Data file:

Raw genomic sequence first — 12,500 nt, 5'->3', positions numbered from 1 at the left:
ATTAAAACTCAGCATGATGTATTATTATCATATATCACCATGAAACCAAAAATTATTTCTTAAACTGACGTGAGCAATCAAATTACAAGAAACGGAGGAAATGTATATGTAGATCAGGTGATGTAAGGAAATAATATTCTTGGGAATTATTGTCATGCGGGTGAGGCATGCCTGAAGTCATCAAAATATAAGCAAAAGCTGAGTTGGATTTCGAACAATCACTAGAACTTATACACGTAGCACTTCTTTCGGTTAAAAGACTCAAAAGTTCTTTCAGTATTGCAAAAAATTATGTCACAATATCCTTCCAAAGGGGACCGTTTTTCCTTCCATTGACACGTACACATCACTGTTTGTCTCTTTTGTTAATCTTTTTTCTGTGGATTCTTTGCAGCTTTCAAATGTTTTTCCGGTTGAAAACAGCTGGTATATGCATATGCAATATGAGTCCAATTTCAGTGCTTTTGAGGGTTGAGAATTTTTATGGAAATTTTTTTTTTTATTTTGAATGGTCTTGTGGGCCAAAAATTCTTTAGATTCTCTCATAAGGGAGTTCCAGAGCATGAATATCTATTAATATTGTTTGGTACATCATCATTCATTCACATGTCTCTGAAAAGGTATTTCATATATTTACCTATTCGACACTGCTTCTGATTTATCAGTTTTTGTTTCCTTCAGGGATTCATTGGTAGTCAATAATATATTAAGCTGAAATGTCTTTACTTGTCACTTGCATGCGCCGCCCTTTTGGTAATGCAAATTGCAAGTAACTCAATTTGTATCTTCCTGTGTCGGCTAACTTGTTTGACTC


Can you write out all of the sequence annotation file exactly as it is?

Raw genomic sequence first — 12,500 nt, 5'->3', positions numbered from 1 at the left:
ATTAAAACTCAGCATGATGTATTATTATCATATATCACCATGAAACCAAAAATTATTTCTTAAACTGACGTGAGCAATCAAATTACAAGAAACGGAGGAAATGTATATGTAGATCAGGTGATGTAAGGAAATAATATTCTTGGGAATTATTGTCATGCGGGTGAGGCATGCCTGAAGTCATCAAAATATAAGCAAAAGCTGAGTTGGATTTCGAACAATCACTAGAACTTATACACGTAGCACTTCTTTCGGTTAAAAGACTCAAAAGTTCTTTCAGTATTGCAAAAAATTATGTCACAATATCCTTCCAAAGGGGACCGTTTTTCCTTCCATTGACACGTACACATCACTGTTTGTCTCTTTTGTTAATCTTTTTTCTGTGGATTCTTTGCAGCTTTCAAATGTTTTTCCGGTTGAAAACAGCTGGTATATGCATATGCAATATGAGTCCAATTTCAGTGCTTTTGAGGGTTGAGAATTTTTATGGAAATTTTTTTTTTTATTTTGAATGGTCTTGTGGGCCAAAAATTCTTTAGATTCTCTCATAAGGGAGTTCCAGAGCATGAATATCTATTAATATTGTTTGGTACATCATCATTCATTCACATGTCTCTGAAAAGGTATTTCATATATTTACCTATTCGACACTGCTTCTGATTTATCAGTTTTTGTTTCCTTCAGGGATTCATTGGTAGTCAATAATATATTAAGCTGAAATGTCTTTACTTGTCACTTGCATGCGCCGCCCTTTTGGTAATGCAAATTGCAAGTAACTCAATTTGTATCTTCCTGTGTCGGCTAACTTGTTTGACTC